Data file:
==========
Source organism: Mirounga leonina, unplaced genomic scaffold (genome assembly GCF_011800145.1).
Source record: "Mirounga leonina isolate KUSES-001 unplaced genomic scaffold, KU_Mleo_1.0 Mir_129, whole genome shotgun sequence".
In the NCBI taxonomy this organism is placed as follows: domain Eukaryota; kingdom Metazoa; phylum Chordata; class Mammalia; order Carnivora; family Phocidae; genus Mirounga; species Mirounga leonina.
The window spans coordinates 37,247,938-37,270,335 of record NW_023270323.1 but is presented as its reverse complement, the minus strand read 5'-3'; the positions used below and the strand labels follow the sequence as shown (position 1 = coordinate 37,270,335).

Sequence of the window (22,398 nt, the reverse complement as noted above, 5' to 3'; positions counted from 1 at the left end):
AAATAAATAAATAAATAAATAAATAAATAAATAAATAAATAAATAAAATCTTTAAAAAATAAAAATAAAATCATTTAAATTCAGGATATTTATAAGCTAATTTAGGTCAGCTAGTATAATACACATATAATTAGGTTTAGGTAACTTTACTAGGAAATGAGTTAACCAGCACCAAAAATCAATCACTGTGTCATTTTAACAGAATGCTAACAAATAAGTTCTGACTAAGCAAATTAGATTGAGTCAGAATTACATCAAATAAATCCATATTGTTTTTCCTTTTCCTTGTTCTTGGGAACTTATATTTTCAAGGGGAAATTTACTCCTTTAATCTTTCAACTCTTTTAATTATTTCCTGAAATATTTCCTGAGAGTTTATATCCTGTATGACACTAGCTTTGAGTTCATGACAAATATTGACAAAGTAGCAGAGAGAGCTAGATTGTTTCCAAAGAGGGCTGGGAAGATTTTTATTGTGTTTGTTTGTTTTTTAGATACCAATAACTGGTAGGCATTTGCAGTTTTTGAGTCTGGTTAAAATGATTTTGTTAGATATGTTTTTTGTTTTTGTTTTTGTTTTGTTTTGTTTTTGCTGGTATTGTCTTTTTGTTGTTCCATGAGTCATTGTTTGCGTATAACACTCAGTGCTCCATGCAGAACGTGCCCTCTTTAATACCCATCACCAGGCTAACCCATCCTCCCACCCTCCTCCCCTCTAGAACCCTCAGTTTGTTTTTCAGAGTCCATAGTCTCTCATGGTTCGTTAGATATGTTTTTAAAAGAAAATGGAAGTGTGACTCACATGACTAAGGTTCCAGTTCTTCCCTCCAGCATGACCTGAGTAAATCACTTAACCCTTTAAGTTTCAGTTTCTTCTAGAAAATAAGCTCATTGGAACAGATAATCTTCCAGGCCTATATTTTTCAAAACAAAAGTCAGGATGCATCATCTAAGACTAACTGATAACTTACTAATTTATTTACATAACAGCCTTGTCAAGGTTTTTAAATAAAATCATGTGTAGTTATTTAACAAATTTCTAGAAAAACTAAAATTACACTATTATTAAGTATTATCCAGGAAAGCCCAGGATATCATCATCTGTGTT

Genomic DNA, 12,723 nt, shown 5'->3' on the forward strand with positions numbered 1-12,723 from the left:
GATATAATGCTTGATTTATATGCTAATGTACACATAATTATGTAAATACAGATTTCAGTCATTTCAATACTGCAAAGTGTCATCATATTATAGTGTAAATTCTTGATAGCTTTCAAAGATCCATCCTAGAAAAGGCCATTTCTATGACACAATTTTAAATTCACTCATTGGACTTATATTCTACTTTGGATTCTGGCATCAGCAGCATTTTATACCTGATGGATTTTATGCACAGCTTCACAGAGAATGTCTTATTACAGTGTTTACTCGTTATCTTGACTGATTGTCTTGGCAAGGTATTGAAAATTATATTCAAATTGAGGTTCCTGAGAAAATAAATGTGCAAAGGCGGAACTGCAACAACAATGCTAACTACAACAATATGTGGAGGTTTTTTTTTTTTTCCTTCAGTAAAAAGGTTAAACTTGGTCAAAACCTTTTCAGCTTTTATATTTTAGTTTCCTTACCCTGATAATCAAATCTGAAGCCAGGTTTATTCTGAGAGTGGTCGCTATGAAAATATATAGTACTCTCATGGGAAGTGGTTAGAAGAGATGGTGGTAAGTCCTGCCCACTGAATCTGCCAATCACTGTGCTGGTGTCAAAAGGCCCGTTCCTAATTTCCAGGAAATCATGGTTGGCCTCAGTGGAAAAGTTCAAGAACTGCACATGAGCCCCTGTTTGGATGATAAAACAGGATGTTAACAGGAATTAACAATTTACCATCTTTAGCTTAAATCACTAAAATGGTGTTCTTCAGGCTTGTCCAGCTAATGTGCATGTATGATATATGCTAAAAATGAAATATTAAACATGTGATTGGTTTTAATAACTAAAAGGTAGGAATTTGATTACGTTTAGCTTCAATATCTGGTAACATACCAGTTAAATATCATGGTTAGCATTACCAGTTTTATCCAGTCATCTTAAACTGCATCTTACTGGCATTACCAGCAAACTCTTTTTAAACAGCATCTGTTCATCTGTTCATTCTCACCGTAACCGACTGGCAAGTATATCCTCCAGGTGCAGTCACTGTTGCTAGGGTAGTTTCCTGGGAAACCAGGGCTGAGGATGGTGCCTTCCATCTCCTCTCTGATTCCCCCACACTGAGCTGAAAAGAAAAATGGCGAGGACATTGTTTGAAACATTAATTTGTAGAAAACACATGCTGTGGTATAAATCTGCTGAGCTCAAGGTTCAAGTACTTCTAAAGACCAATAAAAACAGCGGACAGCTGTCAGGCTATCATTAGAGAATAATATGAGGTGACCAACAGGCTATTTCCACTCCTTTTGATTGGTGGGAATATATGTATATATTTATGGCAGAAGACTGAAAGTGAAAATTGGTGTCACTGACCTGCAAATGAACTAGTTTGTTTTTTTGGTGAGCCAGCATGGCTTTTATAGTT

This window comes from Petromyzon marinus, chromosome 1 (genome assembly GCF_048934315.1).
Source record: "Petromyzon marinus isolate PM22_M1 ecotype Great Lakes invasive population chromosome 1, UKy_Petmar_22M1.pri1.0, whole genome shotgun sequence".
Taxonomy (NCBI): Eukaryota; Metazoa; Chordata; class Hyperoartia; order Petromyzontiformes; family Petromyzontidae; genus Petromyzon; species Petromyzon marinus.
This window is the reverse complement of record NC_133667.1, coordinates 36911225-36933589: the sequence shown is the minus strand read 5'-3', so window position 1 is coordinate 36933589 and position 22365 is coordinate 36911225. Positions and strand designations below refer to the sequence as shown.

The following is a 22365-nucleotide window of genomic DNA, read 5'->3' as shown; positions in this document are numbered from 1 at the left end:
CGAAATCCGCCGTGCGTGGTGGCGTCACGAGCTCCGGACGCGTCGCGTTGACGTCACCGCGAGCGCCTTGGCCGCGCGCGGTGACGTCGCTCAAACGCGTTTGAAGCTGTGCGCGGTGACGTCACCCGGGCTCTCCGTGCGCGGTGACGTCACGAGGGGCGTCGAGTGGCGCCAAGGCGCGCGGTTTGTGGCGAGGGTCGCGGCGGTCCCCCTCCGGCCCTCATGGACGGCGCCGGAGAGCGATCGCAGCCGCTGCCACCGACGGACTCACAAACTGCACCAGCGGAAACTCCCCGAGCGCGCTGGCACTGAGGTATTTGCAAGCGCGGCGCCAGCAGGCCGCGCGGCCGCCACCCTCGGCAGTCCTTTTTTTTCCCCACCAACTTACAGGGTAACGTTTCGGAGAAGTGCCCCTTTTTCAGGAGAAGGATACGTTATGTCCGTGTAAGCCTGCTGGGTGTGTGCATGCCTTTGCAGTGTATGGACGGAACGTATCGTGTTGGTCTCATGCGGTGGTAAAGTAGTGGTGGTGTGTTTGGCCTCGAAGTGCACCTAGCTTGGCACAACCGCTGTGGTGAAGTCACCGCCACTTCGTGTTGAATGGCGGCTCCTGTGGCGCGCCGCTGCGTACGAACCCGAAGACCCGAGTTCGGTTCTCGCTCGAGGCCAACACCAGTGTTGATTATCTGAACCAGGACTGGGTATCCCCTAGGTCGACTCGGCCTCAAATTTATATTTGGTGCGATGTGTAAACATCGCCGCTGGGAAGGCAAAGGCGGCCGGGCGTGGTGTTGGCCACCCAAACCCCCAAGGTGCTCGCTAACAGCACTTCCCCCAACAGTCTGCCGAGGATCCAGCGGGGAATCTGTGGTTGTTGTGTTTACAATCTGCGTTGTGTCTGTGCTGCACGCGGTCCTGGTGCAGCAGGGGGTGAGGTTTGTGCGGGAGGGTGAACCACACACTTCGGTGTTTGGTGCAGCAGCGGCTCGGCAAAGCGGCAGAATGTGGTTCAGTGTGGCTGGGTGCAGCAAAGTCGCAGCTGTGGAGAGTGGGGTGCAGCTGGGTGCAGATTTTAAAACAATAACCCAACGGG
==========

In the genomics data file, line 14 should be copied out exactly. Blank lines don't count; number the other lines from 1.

CGAAATCCGCCGTGCGTGGTGGCGTCACGAGCTCCGGACGCGTCGCGTTGACGTCACCGCGAGCGCCTTGGCCGCGCGCGGTGACGTCGCTCAAACGCGTTTGAAGCTGTGCGCGGTGACGTCACCCGGGCTCTCCGTGCGCGGTGACGTCACGAGGGGCGTCGAGTGGCGCCAAGGCGCGCGGTTTGTGGCGAGGGTCGCGGCGGTCCCCCTCCGGCCCTCATGGACGGCGCCGGAGAGCGATCGCAGCCGCTGCCACCGACGGACTCACAAACTGCACCAGCGGAAACTCCCCGAGCGCGCTGGCACTGAGGTATTTGCAAGCGCGGCGCCAGCAGGCCGCGCGGCCGCCACCCTCGGCAGTCCTTTTTTTTCCCCACCAACTTACAGGGTAACGTTTCGGAGAAGTGCCCCTTTTTCAGGAGAAGGATACGTTATGTCCGTGTAAGCCTGCTGGGTGTGTGCATGCCTTTGCAGTGTATGGACGGAACGTATCGTGTTGGTCTCATGCGGTGGTAAAGTAGTGGTGGTGTGTTTGGCCTCGAAGTGCACCTAGCTTGGCACAACCGCTGTGGTGAAGTCACCGCCACTTCGTGTTGAATGGCGGCTCCTGTGGCGCGCCGCTGCGTACGAACCCGAAGACCCGAGTTCGGTTCTCGCTCGAGGCCAACACCAGTGTTGATTATCTGAACCAGGACTGGGTATCCCCTAGGTCGACTCGGCCTCAAATTTATATTTGGTGCGATGTGTAAACATCGCCGCTGGGAAGGCAAAGGCGGCCGGGCGTGGTGTTGGCCACCCAAACCCCCAAGGTGCTCGCTAACAGCACTTCCCCCAACAGTCTGCCGAGGATCCAGCGGGGAATCTGTGGTTGTTGTGTTTACAATCTGCGTTGTGTCTGTGCTGCACGCGGTCCTGGTGCAGCAGGGGGTGAGGTTTGTGCGGGAGGGTGAACCACACACTTCGGTGTTTGGTGCAGCAGCGGCTCGGCAAAGCGGCAGAATGTGGTTCAGTGTGGCTGGGTGCAGCAAAGTCGCAGCTGTGGAGAGTGGGGTGCAGCTGGGTGCAGATTTTAAAACAATAACCCAACGGG